For those who haven’t heard of him, Herbie Hancock is a, well, a legendary jazz pianist. He spent the 1960’s making some of the finest jazz records of the decade both as a solo artist and as a member of the Miles Davis Quintet. The 70’s found Hancock pushing the genre forward both technologically and musically as he added every manner of synthesizer to his arsenal and began incorporating heavy funk and R&B elements into his music. This led to grumbling from purists, but everybody else loved it. Take that, purists!
By 1983, his acoustic jazz albums still garnered praise, but Hancock’s more commercial efforts at electro-disco-jazz-pop received neither acclaim, nor sales. Enter Bill Laswell, a bassist and up-and-coming producer in New York. A mutual acquaintance asked Laswell if he’d like to fly out to L.A. to meet with Herbie and see if it sparked any musical magic, so Bill grabbed producer Michael Beinhorn and the two holed up in a Brooklyn basement, quickly constructing a couple of basic rhythm tracks.
The two producers flew the tapes out to California where they met Hancock at the studio. Herbie played keyboards over one of the tracks for a couple of hours and just like that the trio found themselves with a mostly finished song.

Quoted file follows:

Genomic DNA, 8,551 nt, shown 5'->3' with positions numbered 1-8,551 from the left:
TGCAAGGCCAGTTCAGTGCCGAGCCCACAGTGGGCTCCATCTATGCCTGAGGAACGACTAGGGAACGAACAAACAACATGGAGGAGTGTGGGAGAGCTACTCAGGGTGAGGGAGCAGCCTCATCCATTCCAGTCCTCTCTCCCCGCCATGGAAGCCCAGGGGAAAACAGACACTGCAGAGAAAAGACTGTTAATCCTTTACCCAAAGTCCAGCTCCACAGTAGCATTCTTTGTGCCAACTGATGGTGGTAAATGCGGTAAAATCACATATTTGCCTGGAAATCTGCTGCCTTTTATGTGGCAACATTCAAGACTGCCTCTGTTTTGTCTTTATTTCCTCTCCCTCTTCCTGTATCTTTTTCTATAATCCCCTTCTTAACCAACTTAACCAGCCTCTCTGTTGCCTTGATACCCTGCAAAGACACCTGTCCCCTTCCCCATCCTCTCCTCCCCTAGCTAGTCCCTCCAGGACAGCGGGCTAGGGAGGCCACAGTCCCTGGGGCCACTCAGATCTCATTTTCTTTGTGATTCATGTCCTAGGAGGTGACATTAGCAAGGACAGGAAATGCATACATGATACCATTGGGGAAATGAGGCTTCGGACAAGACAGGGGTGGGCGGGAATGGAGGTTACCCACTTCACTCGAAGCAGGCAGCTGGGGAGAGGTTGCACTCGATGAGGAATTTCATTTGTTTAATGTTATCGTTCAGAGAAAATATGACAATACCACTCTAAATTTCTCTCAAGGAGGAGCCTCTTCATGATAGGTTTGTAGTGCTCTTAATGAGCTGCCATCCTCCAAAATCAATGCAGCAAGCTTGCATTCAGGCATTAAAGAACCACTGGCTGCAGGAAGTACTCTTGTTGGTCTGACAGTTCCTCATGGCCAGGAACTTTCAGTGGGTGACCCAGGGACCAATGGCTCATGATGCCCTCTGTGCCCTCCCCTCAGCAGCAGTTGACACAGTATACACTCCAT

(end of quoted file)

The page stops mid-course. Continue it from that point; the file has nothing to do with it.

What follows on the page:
Nobody was quite sure exactly what they had, though, until the producers stopped into a stereo and speaker store to kill some time before their flight back to the East Coast. The clerk suggested a rock song to demonstrate the power of his equipment, but instead, Laswell handed him a tape, fresh out of the studio. A rough mix of “Rockit” blasted out of the speakers and Laswell soon turned around to find everybody in the store gathered behind him, staring at the speakers in awe of what issued forth. Now he knew he had something big.
Released as a single in 1983, “Rockit” received little in the way of radio play, but MTV put the song in constant rotation, not only due to its cutting edge sound, but also its award-winning video. For most people, “Rockit” would be the first place they would hear the DJ technique of scratching a record. The song also provided a soundtrack for many a fledgling breakdancer.
Here’s the sound of hip-hop, leaving the streets and the clubs and making its way into everyone’s living room.